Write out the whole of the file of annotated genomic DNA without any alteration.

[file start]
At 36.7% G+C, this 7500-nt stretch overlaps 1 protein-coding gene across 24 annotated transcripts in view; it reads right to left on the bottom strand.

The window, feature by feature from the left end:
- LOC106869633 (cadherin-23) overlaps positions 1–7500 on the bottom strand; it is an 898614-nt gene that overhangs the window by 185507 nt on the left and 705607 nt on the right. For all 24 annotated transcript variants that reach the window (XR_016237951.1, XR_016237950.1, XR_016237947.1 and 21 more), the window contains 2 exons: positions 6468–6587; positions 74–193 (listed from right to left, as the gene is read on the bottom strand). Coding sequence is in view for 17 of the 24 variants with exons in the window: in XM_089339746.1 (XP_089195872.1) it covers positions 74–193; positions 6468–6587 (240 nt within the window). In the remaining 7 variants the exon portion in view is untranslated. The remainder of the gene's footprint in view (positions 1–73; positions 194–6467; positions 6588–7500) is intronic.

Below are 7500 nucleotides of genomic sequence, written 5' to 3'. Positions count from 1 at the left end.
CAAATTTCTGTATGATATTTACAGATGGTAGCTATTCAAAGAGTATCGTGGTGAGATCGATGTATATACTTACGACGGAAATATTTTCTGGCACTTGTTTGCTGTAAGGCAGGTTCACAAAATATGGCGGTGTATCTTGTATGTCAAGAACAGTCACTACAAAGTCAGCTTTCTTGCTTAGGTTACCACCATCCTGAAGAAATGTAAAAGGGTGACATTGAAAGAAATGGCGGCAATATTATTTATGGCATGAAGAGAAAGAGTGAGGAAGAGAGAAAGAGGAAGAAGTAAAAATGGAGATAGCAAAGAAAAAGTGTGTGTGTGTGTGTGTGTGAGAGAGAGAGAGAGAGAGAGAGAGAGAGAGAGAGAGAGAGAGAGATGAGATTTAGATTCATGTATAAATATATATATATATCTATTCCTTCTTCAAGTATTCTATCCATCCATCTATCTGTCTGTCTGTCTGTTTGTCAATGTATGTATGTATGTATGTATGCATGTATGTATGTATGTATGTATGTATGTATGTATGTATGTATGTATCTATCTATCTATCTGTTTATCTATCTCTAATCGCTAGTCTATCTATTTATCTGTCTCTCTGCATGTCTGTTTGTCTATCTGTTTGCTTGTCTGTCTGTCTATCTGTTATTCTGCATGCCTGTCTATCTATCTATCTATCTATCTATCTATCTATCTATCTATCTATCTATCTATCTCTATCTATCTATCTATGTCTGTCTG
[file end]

At 36.7% G+C, this 7500-nt stretch overlaps 1 protein-coding gene across 24 annotated transcripts in view; it reads right to left on the bottom strand.

The window, feature by feature from the left end:
- LOC106869633 (cadherin-23) overlaps positions 1–7500 on the bottom strand; it is an 898614-nt gene that overhangs the window by 185507 nt on the left and 705607 nt on the right. For all 24 annotated transcript variants that reach the window (XR_016237951.1, XR_016237950.1, XR_016237947.1 and 21 more), the window contains 2 exons: positions 6468–6587; positions 74–193 (listed from right to left, as the gene is read on the bottom strand). Coding sequence is in view for 17 of the 24 variants with exons in the window: in XM_089339746.1 (XP_089195872.1) it covers positions 74–193; positions 6468–6587 (240 nt within the window). In the remaining 7 variants the exon portion in view is untranslated. The remainder of the gene's footprint in view (positions 1–73; positions 194–6467; positions 6588–7500) is intronic.

Below are 7500 nucleotides of genomic sequence, written 5' to 3'. Positions count from 1 at the left end.
CAAATTTCTGTATGATATTTACAGATGGTAGCTATTCAAAGAGTATCGTGGTGAGATCGATGTATATACTTACGACGGAAATATTTTCTGGCACTTGTTTGCTGTAAGGCAGGTTCACAAAATATGGCGGTGTATCTTGTATGTCAAGAACAGTCACTACAAAGTCAGCTTTCTTGCTTAGGTTACCACCATCCTGAAGAAATGTAAAAGGGTGACATTGAAAGAAATGGCGGCAATATTATTTATGGCATGAAGAGAAAGAGTGAGGAAGAGAGAAAGAGGAAGAAGTAAAAATGGAGATAGCAAAGAAAAAGTGTGTGTGTGTGTGTGTGTGAGAGAGAGAGAGAGAGAGAGAGAGAGAGAGAGAGAGAGAGAGAGATGAGATTTAGATTCATGTATAAATATATATATATATCTATTCCTTCTTCAAGTATTCTATCCATCCATCTATCTGTCTGTCTGTCTGTTTGTCAATGTATGTATGTATGTATGTATGCATGTATGTATGTATGTATGTATGTATGTATGTATGTATGTATGTATCTATCTATCTATCTGTTTATCTATCTCTAATCGCTAGTCTATCTATTTATCTGTCTCTCTGCATGTCTGTTTGTCTATCTGTTTGCTTGTCTGTCTGTCTATCTGTTATTCTGCATGCCTGTCTATCTATCTATCTATCTATCTATCTATCTATCTATCTATCTATCTATCTATCTCTATCTATCTATCTATGTCTGTCTG